Row of red, yellow, and orange facial serum bottlesShare on Pinterest
Anna Efetova / Getty Images

We include products we think are useful for our readers. If you buy through links on this page, we may earn a small commission. Here’s our process.

A facial refers to a series of treatments that cleanse, exfoliate, hydrate, and moisturize your skin. These specialized skin care treatments can also address certain skin conditions with specific ingredients. A vitamin C facial, for example, uses this ingredient to brighten, repair, and smooth the skin.

Along with promoting smoother skin, vitamin C is also known to provide aging support and help your skin recover from the effects of heat, sun, and humidity. Essentially, a vitamin C facial incorporates a mix of high quality vitamin C-rich products into the treatment for specific benefits.

Vitamin C is a key ingredient you can use within a facial to assist in brightening, repairing, and smoothing out skin irregularities, explains Kelly Gold, licensed aesthetician and spa and fitness director at The Club at Rancharrah.

Read on to learn more about the skin benefits of topical vitamin C, what a facial involves, and how to try it at home.

There’s more than one reason why vitamin C is so beloved in skin care.

“Vitamin C acts as an antioxidant and helps your skin repair itself from the effects of pollutions and sun damage,” explains Nana Duffy, MD, FAAD, a board certified dermatologist practicing at Genesee Valley Dermatology & Laser Centre in New York.

“It can help reduce the appearance of dark spots and can help fade acne. It also helps prevent premature aging by stimulating the growth of collagen.”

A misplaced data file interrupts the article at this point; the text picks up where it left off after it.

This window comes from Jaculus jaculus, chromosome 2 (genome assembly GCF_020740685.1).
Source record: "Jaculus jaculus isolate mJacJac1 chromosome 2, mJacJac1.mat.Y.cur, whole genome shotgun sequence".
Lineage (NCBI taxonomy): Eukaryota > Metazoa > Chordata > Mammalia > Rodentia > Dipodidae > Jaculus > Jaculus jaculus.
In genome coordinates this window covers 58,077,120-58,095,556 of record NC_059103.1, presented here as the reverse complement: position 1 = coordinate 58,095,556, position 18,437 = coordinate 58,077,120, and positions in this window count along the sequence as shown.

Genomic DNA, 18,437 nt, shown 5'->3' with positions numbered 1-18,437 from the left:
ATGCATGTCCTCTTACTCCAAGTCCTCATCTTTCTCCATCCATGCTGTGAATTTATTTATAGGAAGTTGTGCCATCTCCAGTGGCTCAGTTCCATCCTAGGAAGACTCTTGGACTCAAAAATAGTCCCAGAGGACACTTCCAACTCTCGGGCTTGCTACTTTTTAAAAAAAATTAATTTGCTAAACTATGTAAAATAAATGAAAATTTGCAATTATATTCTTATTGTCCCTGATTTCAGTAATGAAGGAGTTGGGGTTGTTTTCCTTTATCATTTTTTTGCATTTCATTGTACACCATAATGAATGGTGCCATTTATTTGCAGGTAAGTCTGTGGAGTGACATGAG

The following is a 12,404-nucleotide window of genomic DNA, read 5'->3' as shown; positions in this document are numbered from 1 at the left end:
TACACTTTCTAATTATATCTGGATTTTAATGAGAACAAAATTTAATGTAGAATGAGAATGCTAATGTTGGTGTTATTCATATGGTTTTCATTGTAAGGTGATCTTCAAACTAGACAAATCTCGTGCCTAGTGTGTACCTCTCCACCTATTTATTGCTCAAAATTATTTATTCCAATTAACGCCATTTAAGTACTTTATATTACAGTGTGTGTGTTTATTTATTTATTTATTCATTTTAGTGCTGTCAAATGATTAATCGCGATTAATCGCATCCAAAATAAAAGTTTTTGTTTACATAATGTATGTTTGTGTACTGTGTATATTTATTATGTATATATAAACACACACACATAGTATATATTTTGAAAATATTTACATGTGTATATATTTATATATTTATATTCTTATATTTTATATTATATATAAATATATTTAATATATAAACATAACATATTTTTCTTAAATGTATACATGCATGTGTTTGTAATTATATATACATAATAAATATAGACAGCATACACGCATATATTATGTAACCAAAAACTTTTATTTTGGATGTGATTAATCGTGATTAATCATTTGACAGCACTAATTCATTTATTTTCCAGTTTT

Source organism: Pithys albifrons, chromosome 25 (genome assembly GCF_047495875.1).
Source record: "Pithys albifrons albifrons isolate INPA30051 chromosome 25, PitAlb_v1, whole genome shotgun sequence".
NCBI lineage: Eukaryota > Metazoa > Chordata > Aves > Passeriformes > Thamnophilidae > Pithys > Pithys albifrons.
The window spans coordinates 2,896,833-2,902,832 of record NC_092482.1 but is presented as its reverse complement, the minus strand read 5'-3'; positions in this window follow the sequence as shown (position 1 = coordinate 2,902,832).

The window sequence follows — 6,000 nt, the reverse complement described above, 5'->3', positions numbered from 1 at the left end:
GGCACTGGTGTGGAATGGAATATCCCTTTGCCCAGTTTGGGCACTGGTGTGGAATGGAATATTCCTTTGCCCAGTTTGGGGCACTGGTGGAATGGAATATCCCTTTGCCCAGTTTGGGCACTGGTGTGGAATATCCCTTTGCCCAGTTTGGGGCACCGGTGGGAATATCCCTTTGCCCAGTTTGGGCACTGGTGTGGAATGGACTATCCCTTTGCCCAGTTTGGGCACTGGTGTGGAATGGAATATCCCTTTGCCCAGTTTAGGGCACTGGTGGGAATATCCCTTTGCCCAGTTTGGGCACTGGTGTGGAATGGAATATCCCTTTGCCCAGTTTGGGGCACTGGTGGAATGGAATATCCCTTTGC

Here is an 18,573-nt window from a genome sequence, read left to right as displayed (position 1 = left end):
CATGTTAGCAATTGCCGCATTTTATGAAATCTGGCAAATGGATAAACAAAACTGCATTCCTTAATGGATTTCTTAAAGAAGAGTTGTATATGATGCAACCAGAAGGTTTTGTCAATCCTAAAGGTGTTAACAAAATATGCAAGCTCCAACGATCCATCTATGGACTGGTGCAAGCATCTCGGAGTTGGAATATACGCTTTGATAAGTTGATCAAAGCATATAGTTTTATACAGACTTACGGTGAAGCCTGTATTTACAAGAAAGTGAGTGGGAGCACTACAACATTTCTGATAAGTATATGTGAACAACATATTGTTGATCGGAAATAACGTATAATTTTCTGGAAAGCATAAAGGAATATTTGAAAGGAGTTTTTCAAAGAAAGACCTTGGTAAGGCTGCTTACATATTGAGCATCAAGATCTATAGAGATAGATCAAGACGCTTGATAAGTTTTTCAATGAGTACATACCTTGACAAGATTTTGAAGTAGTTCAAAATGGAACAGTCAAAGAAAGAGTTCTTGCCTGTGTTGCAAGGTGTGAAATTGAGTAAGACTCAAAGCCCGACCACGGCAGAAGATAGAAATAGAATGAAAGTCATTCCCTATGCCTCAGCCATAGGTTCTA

A boost in collagen can help improve skin elasticity and firmness.

“Collagen is a powerful antioxidant and helps to protect us against damage from reactive molecules called free radicals,” says Gold.

She goes on to explain that, although collagen is naturally produced in the body, collagen production decreases with age.

“Free radicals are responsible for breaking down our skin’s collagen, which can lead to hyperpigmentation, fine lines, wrinkles, and uneven skin tone. Antioxidants bind with the free radicals, neutralizing them and preventing further damage.”

Research from 2013 also supports the hydrating benefits of topical vitamin C, plus its ability to minimize inflammation and reduce redness for a more even skin tone.

To reap these benefits, you’ll generally want to apply vitamin C topically.

Oral vitamin C supplements offer a number of health benefits, but with oral vitamin C, the ingredient’s bioavailability in your skin remains limited.

That’s where a professional vitamin C facial really shines — or rather, leaves you shining.

A skin care specialist has training in providing the most effective applications, so a professional treatment helps you get the full benefit of this powerhouse ingredient.

“It’s really a matter of the aesthetician working and massaging products that contain vitamin C and other antioxidants into the skin,” notes Gold.

New to facials?

These skin treatments are often performed by licensed skin care specialists in salons or spas.

A facial usually involves the following steps:

  • deep cleansing, which may involve steaming to open the pores
  • exfoliation with a scrub or peel to remove dead skin
  • massage to stimulate pressure points and help move fluids to clear away toxins and reduce puffiness